What Girls’ Toys are Really Lacking

I wanted to take a break from my Grace Hopper reflections for this blog, as I think during the holiday season it is especially pertinent. I was wrapping Christmas presents for my extended family when this thought dawned on me – and with all the articles and bemoaning of the “pink aisle”, it seemed a worthy time to add my two cents.

The dreaded “pink aisle” – for those unaware, it is a nickname for the girls toy aisle, as rolling past it in any store you will most likely see a large wall of pure, unadulterated hot pink. Is the pink the problem though? Or is there something more at play?

While I wrapped up the latest mishap in the Barbie-to-Bratz-gone-wrong saga – Monsters High, my problems with the pink aisle hit me like a ton of bricks. I was reading the back of the doll’s boxes – Abby Bominable and some Poltergeist one for those who’ve manhunted the dolls this holiday season – and on the back I noticed mugshots like yearbook pictures, where the doll in question mentioned who they hated, who was their friend, etc. Miss Poltergeist had Abby as her “BFF”, but Abby did not reciprocate such feelings, instead some mermaid also blue-skinned buddy named Lagoona was hers. I commented on this to my dad as he walked past, who laughed and said “it sounds just like high school”. Of course, the dolls were high school girls, but something about that statement fit the pieces together to me.

Girls toys promote conformity. Boys toys promote imagination.<br />
Cut and dry, it clicked. Before anyone thinks I’m jumping to conclusions (and of course, there’s always going to be outliers in the equation), let me break it down.

Almost every popular girls toy most seasons is some variation of Barbie/Cabbage Patch/Friendship-Super-High-School-Buddies/Bratz … the picture of the generic doll souped up to whatever is relevant this year comes to mind. Yet most of these dolls, while at times promoting exploration, have gone the way of having one central theme: how important being liked is. No, maybe they mask it as the importance of friendship (always a good thing to learn), or making memories and finding yourself with friends, but at the heart of every one of these toys is a glaring message if you dig deep enough: you need people to like you in order to be worthwhile.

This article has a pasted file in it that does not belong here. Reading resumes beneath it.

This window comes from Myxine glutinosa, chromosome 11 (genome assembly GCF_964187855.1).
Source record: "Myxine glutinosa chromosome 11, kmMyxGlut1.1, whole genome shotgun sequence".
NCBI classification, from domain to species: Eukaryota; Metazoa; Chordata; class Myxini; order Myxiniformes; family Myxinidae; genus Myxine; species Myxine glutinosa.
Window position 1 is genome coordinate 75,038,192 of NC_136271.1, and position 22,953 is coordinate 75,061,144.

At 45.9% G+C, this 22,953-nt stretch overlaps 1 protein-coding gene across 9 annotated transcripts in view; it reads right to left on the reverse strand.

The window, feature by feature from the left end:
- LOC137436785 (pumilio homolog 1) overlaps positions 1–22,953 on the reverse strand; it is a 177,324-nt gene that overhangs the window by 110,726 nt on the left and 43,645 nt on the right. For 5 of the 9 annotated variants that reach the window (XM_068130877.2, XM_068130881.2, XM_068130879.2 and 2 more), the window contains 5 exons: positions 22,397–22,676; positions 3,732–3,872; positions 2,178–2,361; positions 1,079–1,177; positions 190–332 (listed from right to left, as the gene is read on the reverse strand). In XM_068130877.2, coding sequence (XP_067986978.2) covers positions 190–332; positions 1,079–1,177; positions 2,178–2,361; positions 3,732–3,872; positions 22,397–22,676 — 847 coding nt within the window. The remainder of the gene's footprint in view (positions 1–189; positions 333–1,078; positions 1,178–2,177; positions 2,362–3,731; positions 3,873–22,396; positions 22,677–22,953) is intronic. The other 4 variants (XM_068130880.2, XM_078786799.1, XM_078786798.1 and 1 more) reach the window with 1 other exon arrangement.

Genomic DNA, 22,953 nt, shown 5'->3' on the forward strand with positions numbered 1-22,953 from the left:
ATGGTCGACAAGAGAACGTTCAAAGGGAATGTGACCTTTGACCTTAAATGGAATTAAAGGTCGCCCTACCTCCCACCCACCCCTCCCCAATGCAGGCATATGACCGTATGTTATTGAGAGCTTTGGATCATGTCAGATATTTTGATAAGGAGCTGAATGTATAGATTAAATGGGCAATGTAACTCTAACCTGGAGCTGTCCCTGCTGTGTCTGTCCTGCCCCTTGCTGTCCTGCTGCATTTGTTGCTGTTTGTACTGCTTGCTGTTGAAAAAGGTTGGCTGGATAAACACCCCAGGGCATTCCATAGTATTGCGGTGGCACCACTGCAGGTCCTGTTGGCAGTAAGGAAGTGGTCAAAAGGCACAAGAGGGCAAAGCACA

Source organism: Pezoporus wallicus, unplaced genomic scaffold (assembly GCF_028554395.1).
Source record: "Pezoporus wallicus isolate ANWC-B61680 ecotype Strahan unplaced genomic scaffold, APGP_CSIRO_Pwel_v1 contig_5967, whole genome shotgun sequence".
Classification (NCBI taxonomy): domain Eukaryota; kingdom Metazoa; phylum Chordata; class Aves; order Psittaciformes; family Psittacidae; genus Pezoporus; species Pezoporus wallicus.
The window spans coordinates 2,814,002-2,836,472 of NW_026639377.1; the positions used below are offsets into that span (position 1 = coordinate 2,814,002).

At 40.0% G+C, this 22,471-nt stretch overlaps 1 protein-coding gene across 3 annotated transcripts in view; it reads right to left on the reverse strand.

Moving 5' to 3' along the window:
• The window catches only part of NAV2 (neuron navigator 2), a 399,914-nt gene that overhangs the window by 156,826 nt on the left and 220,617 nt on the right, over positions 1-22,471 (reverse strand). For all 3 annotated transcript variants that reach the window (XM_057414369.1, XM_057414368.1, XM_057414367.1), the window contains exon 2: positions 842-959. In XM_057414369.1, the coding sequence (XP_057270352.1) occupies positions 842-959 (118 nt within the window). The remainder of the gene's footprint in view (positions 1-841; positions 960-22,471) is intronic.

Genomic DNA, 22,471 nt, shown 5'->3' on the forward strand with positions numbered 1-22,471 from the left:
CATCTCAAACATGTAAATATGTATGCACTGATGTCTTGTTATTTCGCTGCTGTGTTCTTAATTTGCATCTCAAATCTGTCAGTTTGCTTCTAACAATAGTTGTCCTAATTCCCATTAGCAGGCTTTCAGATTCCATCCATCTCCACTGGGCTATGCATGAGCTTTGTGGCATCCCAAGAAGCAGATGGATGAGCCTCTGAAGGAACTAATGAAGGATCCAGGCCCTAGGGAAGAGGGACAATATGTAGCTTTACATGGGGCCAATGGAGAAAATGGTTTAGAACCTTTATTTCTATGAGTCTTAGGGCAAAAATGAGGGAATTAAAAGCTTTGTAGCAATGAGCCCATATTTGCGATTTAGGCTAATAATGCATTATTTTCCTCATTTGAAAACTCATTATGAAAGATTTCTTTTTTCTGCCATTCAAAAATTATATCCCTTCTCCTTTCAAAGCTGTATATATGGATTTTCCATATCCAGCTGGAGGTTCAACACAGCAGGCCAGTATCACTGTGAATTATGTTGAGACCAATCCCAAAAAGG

Even My Little Pony – one of the less blatantly gender specific toys of our era despite its pinkness (as evidenced by brony culture) – the tagline is “Friendship is Magic”. Of course, the show teaches a deeper message – love and tolerance despite differences, honing ones talents and using them to help others. In all actuality it is probably one of the least representative franchises out there for this phenomena.

That is, until Equestria Girls is taken into account – blatantly following the trends of the other competitors just in time for the holidays. Of course, Equestria Girls the TV Show has yet to actually have any air time -so it’s still undetermined if it will be a high school show actually maintaining the high school show archetype, or follow more closely the vein of MLP:FiM.

Moving back to the point though – these girl’s toys as they stand don’t really promote individualism, encourage creative scenarios/problem solving, or tell them much other than that they need to be popular. With girl’s toys you’re given a doll with an outfit and a purse/day-planner/laptop/desk – some sort of school/home and fashion accessory. What story is there to imagine up for that doll beyond, well, high school drama?